To diagnose rubella, your healthcare provider will give you a physical exam and look at your rash if you have one. They might test your blood, pee (urine) or mucus from your nose or throat for signs of rubella.
What tests are used to diagnose rubella?
Tests used to diagnose rubella include:
- Blood tests. Your provider will take a sample of blood from your arm with a small needle. They’ll look for antibodies to rubella, which would show that you’re either currently sick, have had rubella before or are vaccinated against rubella.
- Nasal or throat swabs. Your provider will use a soft-tipped stick (swab) to get a sample from your nose or throat. A lab will test the sample for signs of rubella.
- Urine tests. You’ll pee in a sterile cup. A lab will test your pee (urine) for signs of rubella.
What does it mean if my rubella test is positive?
If your nose, throat or pee is tested and comes back positive, it means you’re currently infected with rubella. If your rubella blood test is positive, it means you have antibodies to rubella. Antibodies are special proteins that know how to identify specific invaders, like viruses and bacteria.
If you test positive when you’re not sick, having antibodies means you were sick with rubella before or received a vaccination for it. You’re likely to be immune to rubella if you have antibodies to it — in other words, your immune system knows how to destroy it before you get sick.
Management and Treatment
How is rubella treated?
There’s no specific medicine for treating rubella. It usually gets better on its own. You can treat symptoms at home with over-the-counter medications. Your healthcare provider may suggest quarantining away from others to reduce the spread of rubella.
How do I manage symptoms of rubella?
Most of the time, you can manage the symptoms of rubella at home with over-the-counter medicines, like acetaminophen (also known as paracetamol or under the brand names Tylenol® or Panadol®) or cough and cold medicines. Ask your healthcare provider about the best way to treat your symptoms. Check with your pediatrician before giving medications to your child for rubella.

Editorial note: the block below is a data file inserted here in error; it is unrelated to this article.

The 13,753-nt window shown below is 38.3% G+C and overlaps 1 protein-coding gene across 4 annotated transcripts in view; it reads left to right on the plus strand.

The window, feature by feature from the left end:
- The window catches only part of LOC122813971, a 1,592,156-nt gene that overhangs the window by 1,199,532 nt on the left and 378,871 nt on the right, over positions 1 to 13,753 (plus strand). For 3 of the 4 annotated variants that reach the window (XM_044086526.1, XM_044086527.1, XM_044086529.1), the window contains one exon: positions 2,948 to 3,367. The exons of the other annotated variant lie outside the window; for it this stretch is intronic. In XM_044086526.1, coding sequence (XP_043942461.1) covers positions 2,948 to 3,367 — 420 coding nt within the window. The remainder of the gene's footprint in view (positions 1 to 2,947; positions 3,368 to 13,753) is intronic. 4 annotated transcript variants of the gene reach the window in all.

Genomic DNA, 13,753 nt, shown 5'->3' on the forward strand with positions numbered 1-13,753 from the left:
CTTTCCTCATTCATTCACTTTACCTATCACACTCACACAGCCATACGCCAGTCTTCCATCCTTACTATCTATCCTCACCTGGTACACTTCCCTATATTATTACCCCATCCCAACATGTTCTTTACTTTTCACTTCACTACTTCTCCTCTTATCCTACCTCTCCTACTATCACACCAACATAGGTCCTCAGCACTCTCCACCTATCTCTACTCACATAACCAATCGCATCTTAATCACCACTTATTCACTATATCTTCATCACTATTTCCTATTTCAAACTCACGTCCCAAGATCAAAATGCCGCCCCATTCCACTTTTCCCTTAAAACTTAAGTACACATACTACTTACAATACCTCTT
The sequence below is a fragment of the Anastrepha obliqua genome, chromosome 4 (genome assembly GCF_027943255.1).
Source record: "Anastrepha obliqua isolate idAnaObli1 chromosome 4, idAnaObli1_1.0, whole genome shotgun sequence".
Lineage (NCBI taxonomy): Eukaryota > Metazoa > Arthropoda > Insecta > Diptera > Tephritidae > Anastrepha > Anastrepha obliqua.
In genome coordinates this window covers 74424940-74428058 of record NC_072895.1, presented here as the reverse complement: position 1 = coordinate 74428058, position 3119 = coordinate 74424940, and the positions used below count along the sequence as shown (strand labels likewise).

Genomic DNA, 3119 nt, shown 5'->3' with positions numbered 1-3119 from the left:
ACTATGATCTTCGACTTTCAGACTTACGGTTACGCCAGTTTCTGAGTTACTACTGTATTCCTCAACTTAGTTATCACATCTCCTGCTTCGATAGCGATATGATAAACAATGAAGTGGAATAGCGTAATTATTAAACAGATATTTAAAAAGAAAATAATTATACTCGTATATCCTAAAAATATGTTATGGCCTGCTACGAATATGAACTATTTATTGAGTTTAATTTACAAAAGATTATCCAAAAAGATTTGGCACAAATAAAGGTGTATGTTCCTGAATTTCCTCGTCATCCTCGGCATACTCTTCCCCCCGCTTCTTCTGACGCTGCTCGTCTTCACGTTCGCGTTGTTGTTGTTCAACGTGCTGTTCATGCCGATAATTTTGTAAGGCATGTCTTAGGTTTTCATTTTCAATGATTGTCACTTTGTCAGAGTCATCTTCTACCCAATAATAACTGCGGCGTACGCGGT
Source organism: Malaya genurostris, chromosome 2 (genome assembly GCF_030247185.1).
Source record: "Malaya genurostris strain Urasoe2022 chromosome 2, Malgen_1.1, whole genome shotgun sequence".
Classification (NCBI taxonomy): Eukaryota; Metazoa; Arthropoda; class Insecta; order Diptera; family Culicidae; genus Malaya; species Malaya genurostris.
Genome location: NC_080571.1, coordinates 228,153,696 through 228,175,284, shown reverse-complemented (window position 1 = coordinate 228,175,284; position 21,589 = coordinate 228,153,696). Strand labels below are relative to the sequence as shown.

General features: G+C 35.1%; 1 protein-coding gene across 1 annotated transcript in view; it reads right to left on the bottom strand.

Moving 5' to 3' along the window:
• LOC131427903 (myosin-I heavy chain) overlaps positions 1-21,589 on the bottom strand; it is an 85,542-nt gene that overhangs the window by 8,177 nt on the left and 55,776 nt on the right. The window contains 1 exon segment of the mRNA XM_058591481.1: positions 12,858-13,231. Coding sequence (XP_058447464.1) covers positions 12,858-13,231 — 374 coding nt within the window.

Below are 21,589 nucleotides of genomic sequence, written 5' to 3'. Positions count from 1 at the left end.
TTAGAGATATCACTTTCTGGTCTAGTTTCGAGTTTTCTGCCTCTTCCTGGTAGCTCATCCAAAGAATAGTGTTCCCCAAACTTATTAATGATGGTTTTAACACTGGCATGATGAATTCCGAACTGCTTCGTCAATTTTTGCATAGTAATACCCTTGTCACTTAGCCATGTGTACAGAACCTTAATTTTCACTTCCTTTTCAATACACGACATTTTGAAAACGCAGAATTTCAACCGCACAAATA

How is congenital rubella syndrome treated?
The ways to treat congenital rubella syndrome depend on its severity. Some conditions are treatable with medication or surgery. Other damage is permanent, and it’s only possible to manage the condition to improve quality of life.
How can I prevent rubella?
The best way to prevent rubella is vaccination with the MMR vaccine. It’s about 97% effective at preventing rubella infection. That means that out of 100 fully vaccinated people, three or fewer will get rubella. Both children and adults can receive a rubella vaccination.
If you plan on becoming pregnant, you should get vaccinated or tested for rubella antibodies at least one month before trying to get pregnant.
Other ways to protect yourself against rubella include:
- Wash your hands frequently, especially if you’re sick.
- Don’t share personal items — like cups or utensils — with anyone else.
- Cover your mouth and nose when sneezing or coughing.
- If traveling, know if rubella or other infectious diseases are more common at your destination.
What vaccines are available for rubella?
Rubella vaccination can involve either the MMR or the MMRV vaccine.
- MMR vaccine. The MMR vaccine protects against measles, mumps and rubella. Anyone over 12 months old can get the MMR vaccine.
- MMRV vaccine. The MMRV vaccine protects against measles, mumps, rubella and chickenpox (varicella). Only children between 12 months and 12 years old can get the MMRV vaccine.
Who can get the rubella vaccine?
Most children and adults over the age of 12 can get vaccinated against rubella. Some people don’t need to get the vaccine and others shouldn’t get it.
You don’t need the rubella vaccine if you:
- Have already been vaccinated (you may need written documentation for travel, school or work).
- Get a blood test that shows you have antibodies to rubella (you’re immune to rubella).
- Were born before 1957. That's because anyone born before vaccines became available has almost certainly had rubella.